Playing it safe: Scientist creates energetic compounds with isotopic labels
Ana Racoveanu is able to do something most others throughout the nuclear security enterprise cannot do—something challenging and extremely valuable throughout the complex.
Racoveanu, a staff scientist in Lawrence Livermore National Laboratory's Materials Science Division, is able to synthesize energetic compounds with isotopic labels.
The primary goal of this work is to make munitions safe to handle and use. Isotopic labeling is when a specific type of atom, such as a nitrogen, is replaced with a nitrogen of a different isotope. Successful synthesis of labeled energetic materials facilitates the understanding of the fundamental science of explosives.
"This work unlocks a unique method of examining the science of energetic materials," Racoveanu said. "It is a tracer method allowing discovery of reaction networks of energetic materials during performance as well as in environments not encountered during normal operations or abnormal environments."
The work addresses issues of energetics exposed to abnormal environments, something the National Nuclear Security Administration is interested in because it leads to making the nuclear deterrent safer, longer-lasting and easier to maintain.
Racoveanu explains that, in general, materials labeled with stable isotopes (2H, 15N, 13C, and 18O) provide a new and safe way to gain insight into the behavior of these materials in various chemical and biochemical systems. The study of energetic compounds labeled with stable isotopes reveals scientific facts that aid in understanding the sensitivity to stimuli of these materials, as well as reaction pathways.
Challenge of labeling energetics is now a thing of the past
A few stable isotopically labeled energetics have been made in the past and the main constraint in extensive labeling of energetic materials has been the very high cost of starting materials. Nowadays, the less costly labeled ingredients, along with the increase in number of available synthetic methods for energetics, make the isotopic labeling more accessible. Still, these efforts are limited to small quantities because of expense, Racoveanu said.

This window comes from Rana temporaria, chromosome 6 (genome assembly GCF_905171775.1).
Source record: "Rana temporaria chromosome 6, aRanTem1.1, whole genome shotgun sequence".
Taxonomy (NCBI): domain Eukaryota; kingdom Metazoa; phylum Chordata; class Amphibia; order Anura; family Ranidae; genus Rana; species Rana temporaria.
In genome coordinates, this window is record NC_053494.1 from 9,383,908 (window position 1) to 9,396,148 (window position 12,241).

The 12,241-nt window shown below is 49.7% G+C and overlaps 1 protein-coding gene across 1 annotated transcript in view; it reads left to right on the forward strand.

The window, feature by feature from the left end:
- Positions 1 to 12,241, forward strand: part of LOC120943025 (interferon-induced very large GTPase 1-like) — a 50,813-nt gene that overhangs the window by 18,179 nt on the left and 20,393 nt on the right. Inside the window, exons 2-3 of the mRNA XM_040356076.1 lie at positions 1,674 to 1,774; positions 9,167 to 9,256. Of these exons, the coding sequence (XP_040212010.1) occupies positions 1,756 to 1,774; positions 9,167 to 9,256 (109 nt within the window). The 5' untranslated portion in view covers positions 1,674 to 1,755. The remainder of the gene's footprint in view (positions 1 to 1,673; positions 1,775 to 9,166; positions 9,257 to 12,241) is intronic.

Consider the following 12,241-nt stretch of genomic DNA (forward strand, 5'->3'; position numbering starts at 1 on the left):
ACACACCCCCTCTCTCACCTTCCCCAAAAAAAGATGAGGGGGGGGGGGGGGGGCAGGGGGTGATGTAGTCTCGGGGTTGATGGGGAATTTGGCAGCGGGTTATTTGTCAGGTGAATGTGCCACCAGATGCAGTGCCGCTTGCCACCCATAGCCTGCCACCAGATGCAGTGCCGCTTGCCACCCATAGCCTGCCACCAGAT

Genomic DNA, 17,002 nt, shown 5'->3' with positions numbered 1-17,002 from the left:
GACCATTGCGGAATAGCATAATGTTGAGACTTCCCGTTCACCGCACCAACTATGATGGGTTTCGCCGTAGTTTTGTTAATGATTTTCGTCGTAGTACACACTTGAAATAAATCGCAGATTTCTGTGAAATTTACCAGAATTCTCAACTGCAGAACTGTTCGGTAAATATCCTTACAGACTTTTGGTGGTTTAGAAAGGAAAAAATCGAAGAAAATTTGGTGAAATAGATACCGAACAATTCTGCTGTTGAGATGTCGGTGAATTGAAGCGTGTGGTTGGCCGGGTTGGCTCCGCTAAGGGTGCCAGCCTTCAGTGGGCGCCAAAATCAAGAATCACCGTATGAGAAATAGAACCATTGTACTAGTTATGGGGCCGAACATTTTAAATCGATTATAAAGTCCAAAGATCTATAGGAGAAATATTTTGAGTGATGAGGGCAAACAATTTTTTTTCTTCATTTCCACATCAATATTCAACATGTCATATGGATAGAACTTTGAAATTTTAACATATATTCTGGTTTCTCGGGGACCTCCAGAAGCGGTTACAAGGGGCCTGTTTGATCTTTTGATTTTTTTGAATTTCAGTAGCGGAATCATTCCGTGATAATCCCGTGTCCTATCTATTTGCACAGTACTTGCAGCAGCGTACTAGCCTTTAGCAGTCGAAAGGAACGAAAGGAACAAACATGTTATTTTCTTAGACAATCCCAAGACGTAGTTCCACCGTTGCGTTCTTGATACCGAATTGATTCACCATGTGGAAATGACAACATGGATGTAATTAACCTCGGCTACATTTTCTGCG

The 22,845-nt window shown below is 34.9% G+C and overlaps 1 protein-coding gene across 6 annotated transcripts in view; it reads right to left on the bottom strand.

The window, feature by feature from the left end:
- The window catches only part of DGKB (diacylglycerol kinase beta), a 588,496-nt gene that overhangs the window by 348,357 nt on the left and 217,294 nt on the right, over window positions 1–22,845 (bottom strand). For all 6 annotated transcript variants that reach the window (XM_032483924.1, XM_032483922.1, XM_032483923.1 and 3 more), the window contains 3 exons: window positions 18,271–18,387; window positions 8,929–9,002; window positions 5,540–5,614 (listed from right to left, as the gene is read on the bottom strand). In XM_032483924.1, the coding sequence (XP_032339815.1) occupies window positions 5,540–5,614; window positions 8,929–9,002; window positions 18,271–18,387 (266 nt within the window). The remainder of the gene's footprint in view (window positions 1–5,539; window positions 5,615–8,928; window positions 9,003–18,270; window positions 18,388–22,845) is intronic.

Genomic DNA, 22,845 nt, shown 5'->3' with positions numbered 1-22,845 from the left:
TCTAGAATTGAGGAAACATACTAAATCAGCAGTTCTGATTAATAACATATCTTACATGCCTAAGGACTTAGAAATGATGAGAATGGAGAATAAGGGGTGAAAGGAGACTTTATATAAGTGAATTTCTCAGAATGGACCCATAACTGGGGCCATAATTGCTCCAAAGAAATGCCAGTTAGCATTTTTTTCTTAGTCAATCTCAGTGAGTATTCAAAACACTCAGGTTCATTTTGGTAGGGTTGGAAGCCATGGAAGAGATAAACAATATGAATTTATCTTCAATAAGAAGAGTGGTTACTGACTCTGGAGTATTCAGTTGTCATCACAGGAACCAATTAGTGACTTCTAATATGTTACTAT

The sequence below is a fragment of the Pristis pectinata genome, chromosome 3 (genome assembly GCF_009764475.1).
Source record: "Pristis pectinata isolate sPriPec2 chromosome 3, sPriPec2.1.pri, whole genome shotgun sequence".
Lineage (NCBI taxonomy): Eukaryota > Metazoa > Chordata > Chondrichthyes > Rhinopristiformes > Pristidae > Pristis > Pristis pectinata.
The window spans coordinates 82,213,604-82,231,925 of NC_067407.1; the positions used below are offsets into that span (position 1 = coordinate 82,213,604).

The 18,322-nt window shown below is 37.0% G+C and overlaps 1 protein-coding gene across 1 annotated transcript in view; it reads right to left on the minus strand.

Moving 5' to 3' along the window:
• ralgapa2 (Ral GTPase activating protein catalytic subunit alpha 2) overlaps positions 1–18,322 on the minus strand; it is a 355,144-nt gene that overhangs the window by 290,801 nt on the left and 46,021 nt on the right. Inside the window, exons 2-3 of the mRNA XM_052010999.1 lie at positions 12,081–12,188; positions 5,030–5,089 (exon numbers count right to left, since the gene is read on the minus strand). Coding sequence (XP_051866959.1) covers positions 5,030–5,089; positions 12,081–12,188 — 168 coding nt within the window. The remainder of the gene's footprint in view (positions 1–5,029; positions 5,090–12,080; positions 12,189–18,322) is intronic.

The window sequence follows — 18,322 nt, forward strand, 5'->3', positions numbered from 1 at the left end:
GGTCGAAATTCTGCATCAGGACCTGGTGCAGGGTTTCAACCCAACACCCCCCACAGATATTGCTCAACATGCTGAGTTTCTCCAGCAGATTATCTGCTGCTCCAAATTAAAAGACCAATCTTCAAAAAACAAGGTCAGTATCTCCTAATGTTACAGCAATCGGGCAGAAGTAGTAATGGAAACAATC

"The main challenge in stable isotopic labeling in general is the very skillful execution of synthesis of all the steps involved," Racoveanu said. "Failure during the synthetic process is solvable, but at a very high cost, sometimes unaffordable. This is valid for the synthesis of isotopically labeled energetic materials, as well. Also, designing alternate pathways for making the labeled endpoints may have to be done because the appropriate labeled starting material is not available."
The isotopic labeling is conducted in one or multiple synthetic steps, depending on the desired position of the label. Each step involves reacting isotopically labeled components, isolating the crude product followed by purifying. The final targeted material is then analyzed for chemical purity and isotopic purity.
Sandia National Laboratories recently reached out to Racoveanu to help label a variety of high explosives (fully 15N labeled CL-20 and fully labeled 13C HNS). LLNL will continue the work of labeling the following high explosives: tri-amino-tri-nitrobenzene (TATB) with 13C and 18O; CL-20 with 15N, 13C and 2H.
'Results have taken us places we have never gone before'
Racoveanu has been making isotopically labeled compounds for a project LLNL scientist John Reynolds has been working on.
"To paraphrase 'Star Trek,'" Reynolds said, "Ana has made several labeled compounds for my project and the results have taken us places we have never gone before. As her success has become more and more obvious, some other scientists have approached her to make isotopically labeled materials for their projects."
Reynolds said this work not only highlights the talents of one LLNL scientist, but also shows the establishment of a very successful operation in making isotopically labeled energetics, something not accomplished until Racoveanu's efforts.
Racoveanu acknowledges several colleagues as key experimental contributors to the success of this work, including Nathaniel Zuckerman, Phil Pagoria, Keith Coffee, Ryan Kelley and Larry Peck. Alan DeHope was the initiator of Racoveanu's involvement in isotopic labeling, Evan Kahl guided initial funding, Reynolds guided the effort towards TATB and Rick Gee, Will Shaw and Jonathan Crowhurst made the CL-20 work possible.